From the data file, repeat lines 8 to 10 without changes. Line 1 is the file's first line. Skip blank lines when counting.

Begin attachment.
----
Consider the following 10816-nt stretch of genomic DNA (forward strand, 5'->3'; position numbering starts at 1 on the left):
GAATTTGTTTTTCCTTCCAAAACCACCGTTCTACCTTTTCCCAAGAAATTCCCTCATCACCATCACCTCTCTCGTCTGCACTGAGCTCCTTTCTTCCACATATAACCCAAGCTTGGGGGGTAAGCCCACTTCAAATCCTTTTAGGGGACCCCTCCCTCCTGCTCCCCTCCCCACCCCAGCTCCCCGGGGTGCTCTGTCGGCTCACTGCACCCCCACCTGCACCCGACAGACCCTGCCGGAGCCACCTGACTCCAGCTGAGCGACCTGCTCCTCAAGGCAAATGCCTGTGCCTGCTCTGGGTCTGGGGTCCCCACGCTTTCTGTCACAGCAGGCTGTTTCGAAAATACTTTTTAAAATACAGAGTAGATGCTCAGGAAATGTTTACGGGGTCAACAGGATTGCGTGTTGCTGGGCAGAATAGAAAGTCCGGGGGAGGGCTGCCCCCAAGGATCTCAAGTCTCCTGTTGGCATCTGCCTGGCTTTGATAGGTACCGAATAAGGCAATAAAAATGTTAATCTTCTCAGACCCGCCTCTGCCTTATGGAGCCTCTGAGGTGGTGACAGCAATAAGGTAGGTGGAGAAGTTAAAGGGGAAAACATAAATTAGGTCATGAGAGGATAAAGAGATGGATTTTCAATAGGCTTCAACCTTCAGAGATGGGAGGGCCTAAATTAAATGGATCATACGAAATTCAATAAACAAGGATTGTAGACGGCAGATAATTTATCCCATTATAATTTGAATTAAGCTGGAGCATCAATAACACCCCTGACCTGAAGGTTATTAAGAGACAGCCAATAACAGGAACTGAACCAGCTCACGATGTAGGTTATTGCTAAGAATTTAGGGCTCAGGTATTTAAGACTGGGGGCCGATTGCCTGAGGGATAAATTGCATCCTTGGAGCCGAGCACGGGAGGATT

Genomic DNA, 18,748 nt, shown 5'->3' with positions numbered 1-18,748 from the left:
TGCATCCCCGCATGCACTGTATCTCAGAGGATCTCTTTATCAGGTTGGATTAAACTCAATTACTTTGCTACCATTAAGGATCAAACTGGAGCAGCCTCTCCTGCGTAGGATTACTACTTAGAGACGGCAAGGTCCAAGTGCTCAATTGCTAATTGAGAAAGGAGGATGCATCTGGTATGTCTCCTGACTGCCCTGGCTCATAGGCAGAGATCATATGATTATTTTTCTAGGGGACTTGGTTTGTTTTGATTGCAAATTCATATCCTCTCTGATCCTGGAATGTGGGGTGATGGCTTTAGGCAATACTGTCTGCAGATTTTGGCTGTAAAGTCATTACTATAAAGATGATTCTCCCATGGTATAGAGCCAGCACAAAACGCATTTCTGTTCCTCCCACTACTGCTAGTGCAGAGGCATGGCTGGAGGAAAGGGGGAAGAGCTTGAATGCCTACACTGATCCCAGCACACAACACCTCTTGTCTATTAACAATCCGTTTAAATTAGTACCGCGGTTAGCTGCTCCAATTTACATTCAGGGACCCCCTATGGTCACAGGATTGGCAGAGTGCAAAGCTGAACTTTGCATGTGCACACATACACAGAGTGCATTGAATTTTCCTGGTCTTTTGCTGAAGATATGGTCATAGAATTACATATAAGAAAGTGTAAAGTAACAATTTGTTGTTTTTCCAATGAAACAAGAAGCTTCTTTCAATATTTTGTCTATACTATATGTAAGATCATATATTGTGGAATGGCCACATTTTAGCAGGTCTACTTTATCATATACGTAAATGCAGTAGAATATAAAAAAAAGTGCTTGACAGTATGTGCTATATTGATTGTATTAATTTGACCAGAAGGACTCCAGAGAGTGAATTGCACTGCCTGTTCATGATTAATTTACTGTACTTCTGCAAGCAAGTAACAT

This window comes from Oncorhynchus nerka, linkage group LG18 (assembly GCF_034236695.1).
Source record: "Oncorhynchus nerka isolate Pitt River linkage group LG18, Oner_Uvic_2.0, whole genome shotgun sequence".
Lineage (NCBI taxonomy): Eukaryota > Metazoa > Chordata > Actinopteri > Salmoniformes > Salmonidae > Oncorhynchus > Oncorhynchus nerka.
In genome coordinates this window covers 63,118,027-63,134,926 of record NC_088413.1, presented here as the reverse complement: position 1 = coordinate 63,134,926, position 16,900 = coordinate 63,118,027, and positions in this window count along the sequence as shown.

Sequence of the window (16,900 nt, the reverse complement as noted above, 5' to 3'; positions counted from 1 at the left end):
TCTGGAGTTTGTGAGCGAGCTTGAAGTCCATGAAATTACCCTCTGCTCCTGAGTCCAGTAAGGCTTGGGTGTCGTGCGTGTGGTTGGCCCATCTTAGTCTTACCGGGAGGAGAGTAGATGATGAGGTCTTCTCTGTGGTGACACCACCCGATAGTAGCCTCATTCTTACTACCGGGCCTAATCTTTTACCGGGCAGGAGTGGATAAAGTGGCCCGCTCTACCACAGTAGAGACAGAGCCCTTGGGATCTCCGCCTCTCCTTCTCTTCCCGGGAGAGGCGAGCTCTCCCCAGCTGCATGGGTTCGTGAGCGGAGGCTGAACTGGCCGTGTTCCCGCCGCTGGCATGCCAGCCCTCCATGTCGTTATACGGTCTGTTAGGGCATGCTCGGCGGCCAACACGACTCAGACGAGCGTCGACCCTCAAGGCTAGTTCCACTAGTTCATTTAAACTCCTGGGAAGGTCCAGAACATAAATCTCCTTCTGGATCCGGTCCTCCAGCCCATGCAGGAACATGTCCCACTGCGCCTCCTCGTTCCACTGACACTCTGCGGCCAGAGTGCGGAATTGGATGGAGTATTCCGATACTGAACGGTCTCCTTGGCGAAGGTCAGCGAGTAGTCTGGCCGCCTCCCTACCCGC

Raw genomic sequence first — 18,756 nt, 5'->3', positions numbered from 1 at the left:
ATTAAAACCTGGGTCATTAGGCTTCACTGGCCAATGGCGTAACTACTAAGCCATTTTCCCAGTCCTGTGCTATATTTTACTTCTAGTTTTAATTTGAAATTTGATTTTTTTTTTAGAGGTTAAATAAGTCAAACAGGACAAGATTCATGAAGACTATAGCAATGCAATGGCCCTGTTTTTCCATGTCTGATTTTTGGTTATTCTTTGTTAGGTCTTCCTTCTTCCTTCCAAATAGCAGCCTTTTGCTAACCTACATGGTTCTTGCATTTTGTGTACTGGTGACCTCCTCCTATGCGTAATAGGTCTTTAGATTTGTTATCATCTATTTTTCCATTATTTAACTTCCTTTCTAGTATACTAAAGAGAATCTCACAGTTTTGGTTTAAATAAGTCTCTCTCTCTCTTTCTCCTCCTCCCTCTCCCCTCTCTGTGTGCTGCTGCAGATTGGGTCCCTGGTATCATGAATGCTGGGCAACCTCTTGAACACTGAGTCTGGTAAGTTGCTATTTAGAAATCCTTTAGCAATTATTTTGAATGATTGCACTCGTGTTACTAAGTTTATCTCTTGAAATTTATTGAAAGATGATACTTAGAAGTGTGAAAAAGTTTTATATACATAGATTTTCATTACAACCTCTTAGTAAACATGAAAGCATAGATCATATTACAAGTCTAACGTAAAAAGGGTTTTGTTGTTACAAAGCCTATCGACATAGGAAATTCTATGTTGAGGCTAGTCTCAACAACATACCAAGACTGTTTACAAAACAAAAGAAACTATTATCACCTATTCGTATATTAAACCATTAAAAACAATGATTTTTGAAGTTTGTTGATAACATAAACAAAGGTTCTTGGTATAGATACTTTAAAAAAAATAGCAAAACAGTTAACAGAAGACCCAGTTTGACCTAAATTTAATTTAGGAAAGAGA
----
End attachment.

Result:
In genome coordinates this window covers 63,118,027-63,134,926 of record NC_088413.1, presented here as the reverse complement: position 1 = coordinate 63,134,926, position 16,900 = coordinate 63,118,027, and positions in this window count along the sequence as shown.

Sequence of the window (16,900 nt, the reverse complement as noted above, 5' to 3'; positions counted from 1 at the left end):
TCTGGAGTTTGTGAGCGAGCTTGAAGTCCATGAAATTACCCTCTGCTCCTGAGTCCAGTAAGGCTTGGGTGTCGTGCGTGTGGTTGGCCCATCTTAGTCTTACCGGGAGGAGAGTAGATGATGAGGTCTTCTCTGTGGTGACACCACCCGATAGTAGCCTCATTCTTACTACCGGGCCTAATCTTTTACCGGGCAGGAGTGGATAAAGTGGCCCGCTCTACCACAGTAGAGACAGAGCCCTTGGGATCTCCGCCTCTCCTTCTCTTCCCGGGAGAGGCGAGCTCTCCCCAGCTGCATGGGTTCGTGAGCGGAGGCTGAACTGGCCGTGTTCCCGCCGCTGGCATGCCAGCCCTCCATGTCGTTATACGGTCTGTTAGGGCATGCTCGGCGGCCAACACGACTCAGACGAGCGTCGACCCTCAAGGCTAGTTCCACTAGTTCATTTAAACTCCTGGGAAGGTCCAGAACATAAATCTCCTTCTGGATCCGGTCCTCCAGCCCATGCAGGAACATGTCCCACTGCGCCTCCTCGTTCCACTGACACTCTGCGGCCAGAGTGCGGAATTGGATGGAGTATTCCGATACTGAACGGTCTCCTTGGCGAAGGTCAGCGAGTAGTCTGGCCGCCTCCCTACCCGC